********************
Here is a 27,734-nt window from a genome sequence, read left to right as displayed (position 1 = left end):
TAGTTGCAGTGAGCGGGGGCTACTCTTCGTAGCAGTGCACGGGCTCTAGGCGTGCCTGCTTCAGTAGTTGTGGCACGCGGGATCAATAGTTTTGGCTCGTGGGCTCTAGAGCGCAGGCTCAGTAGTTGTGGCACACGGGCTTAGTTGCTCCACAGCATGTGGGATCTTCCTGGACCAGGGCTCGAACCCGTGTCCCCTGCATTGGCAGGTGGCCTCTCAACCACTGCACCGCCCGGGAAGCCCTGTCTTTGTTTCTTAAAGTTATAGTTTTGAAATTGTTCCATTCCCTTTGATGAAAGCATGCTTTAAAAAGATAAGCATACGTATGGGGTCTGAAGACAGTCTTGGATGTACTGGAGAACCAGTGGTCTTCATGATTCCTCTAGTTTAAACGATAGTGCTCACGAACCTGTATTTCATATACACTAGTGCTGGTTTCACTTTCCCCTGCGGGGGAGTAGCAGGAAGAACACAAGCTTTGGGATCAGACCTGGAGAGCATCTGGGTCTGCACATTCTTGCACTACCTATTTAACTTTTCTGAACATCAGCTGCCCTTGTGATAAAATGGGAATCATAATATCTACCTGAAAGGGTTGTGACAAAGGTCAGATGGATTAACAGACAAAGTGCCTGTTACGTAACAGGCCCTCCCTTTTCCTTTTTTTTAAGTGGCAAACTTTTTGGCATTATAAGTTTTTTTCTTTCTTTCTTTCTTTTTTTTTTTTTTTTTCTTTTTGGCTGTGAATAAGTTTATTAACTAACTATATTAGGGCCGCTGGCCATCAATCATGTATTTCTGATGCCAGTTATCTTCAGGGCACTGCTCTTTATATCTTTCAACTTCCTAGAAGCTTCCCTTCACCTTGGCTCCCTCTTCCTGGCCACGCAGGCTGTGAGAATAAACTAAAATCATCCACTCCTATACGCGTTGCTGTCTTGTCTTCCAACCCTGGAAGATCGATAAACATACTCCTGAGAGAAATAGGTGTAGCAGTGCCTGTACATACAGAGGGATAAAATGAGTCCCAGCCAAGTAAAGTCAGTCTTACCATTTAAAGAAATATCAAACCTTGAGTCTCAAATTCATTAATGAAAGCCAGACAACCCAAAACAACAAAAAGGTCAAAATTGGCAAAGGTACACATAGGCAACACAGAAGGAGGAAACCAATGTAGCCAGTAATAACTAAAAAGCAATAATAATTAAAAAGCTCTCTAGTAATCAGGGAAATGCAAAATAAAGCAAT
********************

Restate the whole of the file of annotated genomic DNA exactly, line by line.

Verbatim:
Here is a 27,734-nt window from a genome sequence, read left to right as displayed (position 1 = left end):
TAGTTGCAGTGAGCGGGGGCTACTCTTCGTAGCAGTGCACGGGCTCTAGGCGTGCCTGCTTCAGTAGTTGTGGCACGCGGGATCAATAGTTTTGGCTCGTGGGCTCTAGAGCGCAGGCTCAGTAGTTGTGGCACACGGGCTTAGTTGCTCCACAGCATGTGGGATCTTCCTGGACCAGGGCTCGAACCCGTGTCCCCTGCATTGGCAGGTGGCCTCTCAACCACTGCACCGCCCGGGAAGCCCTGTCTTTGTTTCTTAAAGTTATAGTTTTGAAATTGTTCCATTCCCTTTGATGAAAGCATGCTTTAAAAAGATAAGCATACGTATGGGGTCTGAAGACAGTCTTGGATGTACTGGAGAACCAGTGGTCTTCATGATTCCTCTAGTTTAAACGATAGTGCTCACGAACCTGTATTTCATATACACTAGTGCTGGTTTCACTTTCCCCTGCGGGGGAGTAGCAGGAAGAACACAAGCTTTGGGATCAGACCTGGAGAGCATCTGGGTCTGCACATTCTTGCACTACCTATTTAACTTTTCTGAACATCAGCTGCCCTTGTGATAAAATGGGAATCATAATATCTACCTGAAAGGGTTGTGACAAAGGTCAGATGGATTAACAGACAAAGTGCCTGTTACGTAACAGGCCCTCCCTTTTCCTTTTTTTTAAGTGGCAAACTTTTTGGCATTATAAGTTTTTTTCTTTCTTTCTTTCTTTTTTTTTTTTTTTTTCTTTTTGGCTGTGAATAAGTTTATTAACTAACTATATTAGGGCCGCTGGCCATCAATCATGTATTTCTGATGCCAGTTATCTTCAGGGCACTGCTCTTTATATCTTTCAACTTCCTAGAAGCTTCCCTTCACCTTGGCTCCCTCTTCCTGGCCACGCAGGCTGTGAGAATAAACTAAAATCATCCACTCCTATACGCGTTGCTGTCTTGTCTTCCAACCCTGGAAGATCGATAAACATACTCCTGAGAGAAATAGGTGTAGCAGTGCCTGTACATACAGAGGGATAAAATGAGTCCCAGCCAAGTAAAGTCAGTCTTACCATTTAAAGAAATATCAAACCTTGAGTCTCAAATTCATTAATGAAAGCCAGACAACCCAAAACAACAAAAAGGTCAAAATTGGCAAAGGTACACATAGGCAACACAGAAGGAGGAAACCAATGTAGCCAGTAATAACTAAAAAGCAATAATAATTAAAAAGCTCTCTAGTAATCAGGGAAATGCAAAATAAAGCAAT